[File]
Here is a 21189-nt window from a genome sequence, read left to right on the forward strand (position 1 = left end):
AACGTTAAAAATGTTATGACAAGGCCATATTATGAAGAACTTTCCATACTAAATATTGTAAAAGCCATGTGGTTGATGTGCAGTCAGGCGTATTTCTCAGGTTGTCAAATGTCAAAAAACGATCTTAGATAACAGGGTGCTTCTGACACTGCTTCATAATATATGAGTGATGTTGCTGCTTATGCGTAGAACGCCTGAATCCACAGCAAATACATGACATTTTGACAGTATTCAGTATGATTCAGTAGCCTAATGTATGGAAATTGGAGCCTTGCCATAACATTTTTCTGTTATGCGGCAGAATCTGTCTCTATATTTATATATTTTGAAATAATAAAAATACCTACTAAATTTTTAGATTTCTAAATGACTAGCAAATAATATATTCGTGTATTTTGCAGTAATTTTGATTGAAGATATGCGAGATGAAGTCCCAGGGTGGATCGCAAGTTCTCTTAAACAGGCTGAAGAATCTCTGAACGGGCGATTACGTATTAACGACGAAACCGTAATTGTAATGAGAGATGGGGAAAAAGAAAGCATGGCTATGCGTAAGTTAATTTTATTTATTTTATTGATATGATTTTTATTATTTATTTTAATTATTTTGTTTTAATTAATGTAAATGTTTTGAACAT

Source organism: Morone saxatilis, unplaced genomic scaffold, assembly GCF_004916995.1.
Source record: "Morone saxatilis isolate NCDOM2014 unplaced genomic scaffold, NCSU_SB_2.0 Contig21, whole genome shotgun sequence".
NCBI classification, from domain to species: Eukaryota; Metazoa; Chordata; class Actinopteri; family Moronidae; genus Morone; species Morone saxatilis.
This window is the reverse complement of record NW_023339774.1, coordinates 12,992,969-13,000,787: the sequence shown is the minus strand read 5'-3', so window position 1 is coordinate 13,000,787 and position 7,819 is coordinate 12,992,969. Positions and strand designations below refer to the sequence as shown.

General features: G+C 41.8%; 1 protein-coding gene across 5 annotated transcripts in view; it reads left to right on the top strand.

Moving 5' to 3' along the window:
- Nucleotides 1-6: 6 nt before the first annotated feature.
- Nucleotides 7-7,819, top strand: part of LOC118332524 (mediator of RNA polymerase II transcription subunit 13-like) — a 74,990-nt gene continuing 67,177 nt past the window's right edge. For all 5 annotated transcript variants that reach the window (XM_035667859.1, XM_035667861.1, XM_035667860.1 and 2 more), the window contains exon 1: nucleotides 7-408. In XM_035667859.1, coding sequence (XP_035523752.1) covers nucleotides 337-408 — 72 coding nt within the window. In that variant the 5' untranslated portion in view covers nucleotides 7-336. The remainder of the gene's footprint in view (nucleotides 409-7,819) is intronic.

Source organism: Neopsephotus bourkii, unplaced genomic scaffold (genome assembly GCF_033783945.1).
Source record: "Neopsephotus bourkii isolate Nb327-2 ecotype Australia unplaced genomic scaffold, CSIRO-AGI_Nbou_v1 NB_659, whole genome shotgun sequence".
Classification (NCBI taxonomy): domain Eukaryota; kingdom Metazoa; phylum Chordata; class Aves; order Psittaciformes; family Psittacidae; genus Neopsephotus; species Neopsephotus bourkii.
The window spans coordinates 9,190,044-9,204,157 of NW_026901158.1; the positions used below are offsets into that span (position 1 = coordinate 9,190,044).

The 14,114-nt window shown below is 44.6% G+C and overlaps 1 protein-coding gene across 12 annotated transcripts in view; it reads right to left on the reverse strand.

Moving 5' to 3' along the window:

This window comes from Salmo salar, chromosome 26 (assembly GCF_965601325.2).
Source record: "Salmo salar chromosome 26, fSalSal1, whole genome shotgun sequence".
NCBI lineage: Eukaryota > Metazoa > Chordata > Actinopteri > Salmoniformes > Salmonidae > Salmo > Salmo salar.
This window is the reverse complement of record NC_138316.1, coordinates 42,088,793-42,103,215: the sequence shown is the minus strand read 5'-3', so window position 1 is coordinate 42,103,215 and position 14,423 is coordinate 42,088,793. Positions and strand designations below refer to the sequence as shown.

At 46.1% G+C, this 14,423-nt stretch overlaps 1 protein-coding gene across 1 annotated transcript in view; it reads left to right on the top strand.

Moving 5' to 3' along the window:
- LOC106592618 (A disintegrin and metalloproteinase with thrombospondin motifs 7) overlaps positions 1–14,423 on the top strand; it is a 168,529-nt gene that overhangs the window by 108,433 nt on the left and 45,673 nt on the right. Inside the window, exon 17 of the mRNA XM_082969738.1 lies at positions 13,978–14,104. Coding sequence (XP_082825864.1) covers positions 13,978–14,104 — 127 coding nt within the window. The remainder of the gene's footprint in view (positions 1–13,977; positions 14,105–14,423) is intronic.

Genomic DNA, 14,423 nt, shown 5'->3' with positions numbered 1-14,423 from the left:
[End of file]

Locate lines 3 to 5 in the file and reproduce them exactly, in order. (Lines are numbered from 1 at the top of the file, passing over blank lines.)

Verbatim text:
Source organism: Morone saxatilis, unplaced genomic scaffold, assembly GCF_004916995.1.
Source record: "Morone saxatilis isolate NCDOM2014 unplaced genomic scaffold, NCSU_SB_2.0 Contig21, whole genome shotgun sequence".
NCBI classification, from domain to species: Eukaryota; Metazoa; Chordata; class Actinopteri; family Moronidae; genus Morone; species Morone saxatilis.